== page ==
Studies on some soil-inhabiting arthropod fauna in the sugar beet crop.

  • A. N. Baker

Student thesis: Doctoral ThesisPhD


A four year study investigated some soil-inhabiting pests which cause damage to sugar-beet seedlings. Sampling methods are discussed and a convenient and quick flotation technique for extracting arthropods from soil samples, and other methods, are described. Soil sampling sugar-beet fields in Spring, at many pest-infested sites, showed that blaniulid millipedes, pygmy beetle (Atomaria linearis) and onychiurid Collembola migrate from the subsoil and inter-row spaces and move progressively into the rows where they aggregate around sugar-beet seedling roots. 'Drilling-to-a-stand', with the concomitant wider seed spacing, sometimes increased numbers of millipedes and pygmy beetle per seedling root-zone, but never, onychiurid Collembola. Seedling roots at 9 in. spacing were usually damaged more than those from seed spaced at either 1 in. or 1.5 in. but the narrowest spacing sometimes improved seedling growth. Seedlings were smaller on plots receiving a pre-emergence herbicide but numbers of root-zone pests and damage was not affected. The damage to seedlings caused by millipedes is described in detail; it was also confirmed that Onychiurus spp. Collembola could kill seedlings in the laboratory and were generally the most common soil-inhabiting pest. Some factors which may affect damage by soil-inhabiting pests in the field and laboratory were reported. Timing of sowing could affect seedling survival; raw and pelleted seed was differentially attractive to some pests; soil compaction was sometimes beneficial. The biology and life-history of millipedes (Brachydesmus superus) and two common blaniulids: Blaniulus guttulatus and Boreoiulus tenuis was studied both in the field and in the laboratory. Two autumn surveys plotted the distribution of millipedes in the major sugar-beet growing areas in England. Some aspects of millipede behaviour were studied in the laboratory; soil temperature levels affected both their orientation and pattern of feeding behaviour; vertical and horizontal soil columns tested their reaction to soil moisture status. Studies on the effect of different insecticides showed that seed-treatments may be effective in the laboratory but their performance in the field, against millipedes, was inconsistent. Many insecticides, in seed or furrow formulation, killed pygmy beetle; the currently recommended insecticide, gamma-BHC, performed consistently well but was toxic to a mite predator of Onychiurus.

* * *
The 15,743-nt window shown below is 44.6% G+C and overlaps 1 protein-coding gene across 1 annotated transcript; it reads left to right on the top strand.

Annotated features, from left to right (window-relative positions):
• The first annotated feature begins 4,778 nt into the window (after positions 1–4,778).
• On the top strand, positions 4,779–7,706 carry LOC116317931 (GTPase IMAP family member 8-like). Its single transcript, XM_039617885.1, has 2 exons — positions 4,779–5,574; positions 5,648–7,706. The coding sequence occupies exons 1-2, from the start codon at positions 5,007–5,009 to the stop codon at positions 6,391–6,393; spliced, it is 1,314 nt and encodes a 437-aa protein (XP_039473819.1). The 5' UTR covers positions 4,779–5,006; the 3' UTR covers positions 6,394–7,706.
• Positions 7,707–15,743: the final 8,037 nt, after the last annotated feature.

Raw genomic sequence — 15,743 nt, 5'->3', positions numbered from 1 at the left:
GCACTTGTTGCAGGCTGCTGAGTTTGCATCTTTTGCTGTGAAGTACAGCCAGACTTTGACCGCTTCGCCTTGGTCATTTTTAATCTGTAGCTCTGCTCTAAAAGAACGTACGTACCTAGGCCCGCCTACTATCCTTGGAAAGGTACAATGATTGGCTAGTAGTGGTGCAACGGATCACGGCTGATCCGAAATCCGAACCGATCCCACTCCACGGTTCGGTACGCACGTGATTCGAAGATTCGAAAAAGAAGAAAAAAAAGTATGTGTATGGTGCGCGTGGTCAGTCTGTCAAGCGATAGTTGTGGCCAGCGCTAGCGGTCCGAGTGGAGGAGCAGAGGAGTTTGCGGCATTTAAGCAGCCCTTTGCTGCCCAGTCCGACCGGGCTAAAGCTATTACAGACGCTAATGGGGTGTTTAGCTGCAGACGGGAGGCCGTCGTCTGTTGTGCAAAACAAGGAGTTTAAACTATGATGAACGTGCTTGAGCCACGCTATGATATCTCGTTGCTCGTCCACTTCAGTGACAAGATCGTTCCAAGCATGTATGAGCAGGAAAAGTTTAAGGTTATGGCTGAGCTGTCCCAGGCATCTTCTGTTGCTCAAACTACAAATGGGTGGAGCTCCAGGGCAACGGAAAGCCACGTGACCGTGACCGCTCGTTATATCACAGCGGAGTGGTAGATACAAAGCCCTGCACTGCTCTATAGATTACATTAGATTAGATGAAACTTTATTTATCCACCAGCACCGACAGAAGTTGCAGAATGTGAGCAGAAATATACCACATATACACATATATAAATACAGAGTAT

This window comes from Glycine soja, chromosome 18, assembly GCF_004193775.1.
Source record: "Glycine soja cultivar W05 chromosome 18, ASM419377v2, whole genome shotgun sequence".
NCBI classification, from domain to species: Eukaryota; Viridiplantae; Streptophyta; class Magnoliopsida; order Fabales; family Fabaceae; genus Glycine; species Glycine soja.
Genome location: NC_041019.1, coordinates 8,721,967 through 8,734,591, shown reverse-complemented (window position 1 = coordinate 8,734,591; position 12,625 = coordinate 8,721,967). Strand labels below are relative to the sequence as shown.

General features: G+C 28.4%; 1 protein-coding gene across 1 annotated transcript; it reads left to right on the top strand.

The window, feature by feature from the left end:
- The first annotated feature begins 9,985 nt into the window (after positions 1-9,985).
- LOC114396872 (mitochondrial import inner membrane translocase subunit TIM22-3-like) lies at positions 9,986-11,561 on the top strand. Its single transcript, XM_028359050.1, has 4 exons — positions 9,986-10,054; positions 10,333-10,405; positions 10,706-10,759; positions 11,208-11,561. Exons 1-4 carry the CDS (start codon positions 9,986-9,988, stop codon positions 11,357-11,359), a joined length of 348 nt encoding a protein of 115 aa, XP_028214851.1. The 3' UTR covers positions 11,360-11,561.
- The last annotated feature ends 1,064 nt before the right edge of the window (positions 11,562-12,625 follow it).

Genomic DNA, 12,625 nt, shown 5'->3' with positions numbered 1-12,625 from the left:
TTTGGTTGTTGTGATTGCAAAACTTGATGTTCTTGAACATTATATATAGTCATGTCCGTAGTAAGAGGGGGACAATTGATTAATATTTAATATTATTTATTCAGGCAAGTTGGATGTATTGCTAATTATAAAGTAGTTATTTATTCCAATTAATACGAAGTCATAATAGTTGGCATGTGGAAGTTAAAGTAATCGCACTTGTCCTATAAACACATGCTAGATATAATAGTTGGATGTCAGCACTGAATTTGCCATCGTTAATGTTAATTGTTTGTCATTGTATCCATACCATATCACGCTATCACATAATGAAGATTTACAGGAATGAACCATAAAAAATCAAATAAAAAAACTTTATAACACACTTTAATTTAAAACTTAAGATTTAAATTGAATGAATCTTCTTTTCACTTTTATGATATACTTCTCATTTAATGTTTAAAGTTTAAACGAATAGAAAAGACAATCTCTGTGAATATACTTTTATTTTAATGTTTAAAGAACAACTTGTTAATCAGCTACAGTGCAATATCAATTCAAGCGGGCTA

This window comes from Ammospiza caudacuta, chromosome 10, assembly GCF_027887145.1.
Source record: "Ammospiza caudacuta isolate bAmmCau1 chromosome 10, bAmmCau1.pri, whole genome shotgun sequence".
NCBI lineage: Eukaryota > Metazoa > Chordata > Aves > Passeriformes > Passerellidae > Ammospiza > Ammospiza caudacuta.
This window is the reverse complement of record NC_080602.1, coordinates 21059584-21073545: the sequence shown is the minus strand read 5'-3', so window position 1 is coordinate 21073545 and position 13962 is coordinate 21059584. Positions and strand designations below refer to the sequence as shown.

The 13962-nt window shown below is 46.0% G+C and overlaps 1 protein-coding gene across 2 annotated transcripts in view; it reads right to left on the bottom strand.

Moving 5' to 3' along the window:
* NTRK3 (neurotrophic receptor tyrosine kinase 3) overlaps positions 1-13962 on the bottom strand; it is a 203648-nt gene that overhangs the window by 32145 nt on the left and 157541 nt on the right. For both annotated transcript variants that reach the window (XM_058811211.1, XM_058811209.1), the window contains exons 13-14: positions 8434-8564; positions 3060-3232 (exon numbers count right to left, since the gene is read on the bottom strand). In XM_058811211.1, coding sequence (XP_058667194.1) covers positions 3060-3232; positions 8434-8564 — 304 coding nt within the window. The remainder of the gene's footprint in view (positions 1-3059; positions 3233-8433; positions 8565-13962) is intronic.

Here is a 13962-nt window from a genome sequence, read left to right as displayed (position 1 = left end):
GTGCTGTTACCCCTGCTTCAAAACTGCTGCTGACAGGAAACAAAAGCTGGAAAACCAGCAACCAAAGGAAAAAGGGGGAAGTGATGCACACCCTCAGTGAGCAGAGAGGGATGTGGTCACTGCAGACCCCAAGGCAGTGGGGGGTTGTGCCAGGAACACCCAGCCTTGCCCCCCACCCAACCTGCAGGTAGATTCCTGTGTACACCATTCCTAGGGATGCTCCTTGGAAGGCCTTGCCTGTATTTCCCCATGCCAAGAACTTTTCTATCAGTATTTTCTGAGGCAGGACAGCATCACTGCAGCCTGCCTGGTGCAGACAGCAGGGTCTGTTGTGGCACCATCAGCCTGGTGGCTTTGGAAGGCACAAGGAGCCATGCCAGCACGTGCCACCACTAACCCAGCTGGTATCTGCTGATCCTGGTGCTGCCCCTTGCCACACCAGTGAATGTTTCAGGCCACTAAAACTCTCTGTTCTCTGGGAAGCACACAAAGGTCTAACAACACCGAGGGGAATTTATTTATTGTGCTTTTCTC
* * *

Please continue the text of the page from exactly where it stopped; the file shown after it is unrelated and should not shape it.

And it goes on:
Date of Award1975
Original languageEnglish
Awarding Institution
  • University of Bath

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